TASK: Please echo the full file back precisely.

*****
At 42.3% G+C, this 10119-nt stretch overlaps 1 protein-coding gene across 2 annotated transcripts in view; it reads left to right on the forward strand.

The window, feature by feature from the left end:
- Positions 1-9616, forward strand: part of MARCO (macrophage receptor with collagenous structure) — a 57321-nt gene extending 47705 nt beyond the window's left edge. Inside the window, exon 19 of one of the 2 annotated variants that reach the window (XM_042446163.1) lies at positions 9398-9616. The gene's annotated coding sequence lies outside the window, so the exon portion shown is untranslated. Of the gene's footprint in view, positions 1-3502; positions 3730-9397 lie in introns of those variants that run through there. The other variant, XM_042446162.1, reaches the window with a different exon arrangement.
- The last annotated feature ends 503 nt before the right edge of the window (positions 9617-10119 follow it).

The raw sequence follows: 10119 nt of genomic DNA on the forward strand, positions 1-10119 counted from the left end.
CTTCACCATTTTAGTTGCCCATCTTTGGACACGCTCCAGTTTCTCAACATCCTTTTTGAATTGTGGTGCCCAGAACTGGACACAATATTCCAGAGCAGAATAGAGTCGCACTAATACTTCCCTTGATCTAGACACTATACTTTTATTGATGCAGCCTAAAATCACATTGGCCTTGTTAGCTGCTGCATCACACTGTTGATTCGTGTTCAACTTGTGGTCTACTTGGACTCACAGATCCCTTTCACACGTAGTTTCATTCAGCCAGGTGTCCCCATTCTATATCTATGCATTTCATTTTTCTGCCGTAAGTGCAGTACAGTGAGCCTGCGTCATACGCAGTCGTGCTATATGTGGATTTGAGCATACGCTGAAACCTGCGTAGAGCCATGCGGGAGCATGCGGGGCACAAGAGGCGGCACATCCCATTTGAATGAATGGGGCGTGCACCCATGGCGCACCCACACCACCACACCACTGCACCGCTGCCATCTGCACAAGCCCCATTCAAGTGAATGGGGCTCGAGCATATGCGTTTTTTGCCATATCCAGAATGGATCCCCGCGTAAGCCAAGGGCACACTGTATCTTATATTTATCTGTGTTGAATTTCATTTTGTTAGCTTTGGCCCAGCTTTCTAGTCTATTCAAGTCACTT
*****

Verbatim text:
At 42.3% G+C, this 10119-nt stretch overlaps 1 protein-coding gene across 2 annotated transcripts in view; it reads left to right on the forward strand.

The window, feature by feature from the left end:
- Positions 1-9616, forward strand: part of MARCO (macrophage receptor with collagenous structure) — a 57321-nt gene extending 47705 nt beyond the window's left edge. Inside the window, exon 19 of one of the 2 annotated variants that reach the window (XM_042446163.1) lies at positions 9398-9616. The gene's annotated coding sequence lies outside the window, so the exon portion shown is untranslated. Of the gene's footprint in view, positions 1-3502; positions 3730-9397 lie in introns of those variants that run through there. The other variant, XM_042446162.1, reaches the window with a different exon arrangement.
- The last annotated feature ends 503 nt before the right edge of the window (positions 9617-10119 follow it).

The raw sequence follows: 10119 nt of genomic DNA on the forward strand, positions 1-10119 counted from the left end.
CTTCACCATTTTAGTTGCCCATCTTTGGACACGCTCCAGTTTCTCAACATCCTTTTTGAATTGTGGTGCCCAGAACTGGACACAATATTCCAGAGCAGAATAGAGTCGCACTAATACTTCCCTTGATCTAGACACTATACTTTTATTGATGCAGCCTAAAATCACATTGGCCTTGTTAGCTGCTGCATCACACTGTTGATTCGTGTTCAACTTGTGGTCTACTTGGACTCACAGATCCCTTTCACACGTAGTTTCATTCAGCCAGGTGTCCCCATTCTATATCTATGCATTTCATTTTTCTGCCGTAAGTGCAGTACAGTGAGCCTGCGTCATACGCAGTCGTGCTATATGTGGATTTGAGCATACGCTGAAACCTGCGTAGAGCCATGCGGGAGCATGCGGGGCACAAGAGGCGGCACATCCCATTTGAATGAATGGGGCGTGCACCCATGGCGCACCCACACCACCACACCACTGCACCGCTGCCATCTGCACAAGCCCCATTCAAGTGAATGGGGCTCGAGCATATGCGTTTTTTGCCATATCCAGAATGGATCCCCGCGTAAGCCAAGGGCACACTGTATCTTATATTTATCTGTGTTGAATTTCATTTTGTTAGCTTTGGCCCAGCTTTCTAGTCTATTCAAGTCACTT